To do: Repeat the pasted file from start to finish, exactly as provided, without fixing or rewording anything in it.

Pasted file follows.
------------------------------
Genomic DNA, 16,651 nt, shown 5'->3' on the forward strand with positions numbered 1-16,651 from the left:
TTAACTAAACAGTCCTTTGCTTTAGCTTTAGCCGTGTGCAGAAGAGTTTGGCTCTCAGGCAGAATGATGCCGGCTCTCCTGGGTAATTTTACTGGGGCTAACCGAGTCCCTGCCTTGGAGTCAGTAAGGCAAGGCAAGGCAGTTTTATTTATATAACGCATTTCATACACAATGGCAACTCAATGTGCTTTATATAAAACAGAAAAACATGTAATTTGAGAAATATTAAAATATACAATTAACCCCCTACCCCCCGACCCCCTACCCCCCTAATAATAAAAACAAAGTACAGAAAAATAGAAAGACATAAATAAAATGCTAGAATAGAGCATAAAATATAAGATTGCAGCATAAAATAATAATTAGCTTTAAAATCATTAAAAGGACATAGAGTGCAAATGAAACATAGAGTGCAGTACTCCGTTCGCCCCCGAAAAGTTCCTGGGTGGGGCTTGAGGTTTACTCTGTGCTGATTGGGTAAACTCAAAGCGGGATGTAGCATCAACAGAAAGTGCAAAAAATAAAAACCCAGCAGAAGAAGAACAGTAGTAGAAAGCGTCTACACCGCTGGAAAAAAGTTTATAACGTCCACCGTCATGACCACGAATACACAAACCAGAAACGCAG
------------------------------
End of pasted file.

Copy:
Genomic DNA, 16,651 nt, shown 5'->3' on the forward strand with positions numbered 1-16,651 from the left:
TTAACTAAACAGTCCTTTGCTTTAGCTTTAGCCGTGTGCAGAAGAGTTTGGCTCTCAGGCAGAATGATGCCGGCTCTCCTGGGTAATTTTACTGGGGCTAACCGAGTCCCTGCCTTGGAGTCAGTAAGGCAAGGCAAGGCAGTTTTATTTATATAACGCATTTCATACACAATGGCAACTCAATGTGCTTTATATAAAACAGAAAAACATGTAATTTGAGAAATATTAAAATATACAATTAACCCCCTACCCCCCGACCCCCTACCCCCCTAATAATAAAAACAAAGTACAGAAAAATAGAAAGACATAAATAAAATGCTAGAATAGAGCATAAAATATAAGATTGCAGCATAAAATAATAATTAGCTTTAAAATCATTAAAAGGACATAGAGTGCAAATGAAACATAGAGTGCAGTACTCCGTTCGCCCCCGAAAAGTTCCTGGGTGGGGCTTGAGGTTTACTCTGTGCTGATTGGGTAAACTCAAAGCGGGATGTAGCATCAACAGAAAGTGCAAAAAATAAAAACCCAGCAGAAGAAGAACAGTAGTAGAAAGCGTCTACACCGCTGGAAAAAAGTTTATAACGTCCACCGTCATGACCACGAATACACAAACCAGAAACGCAG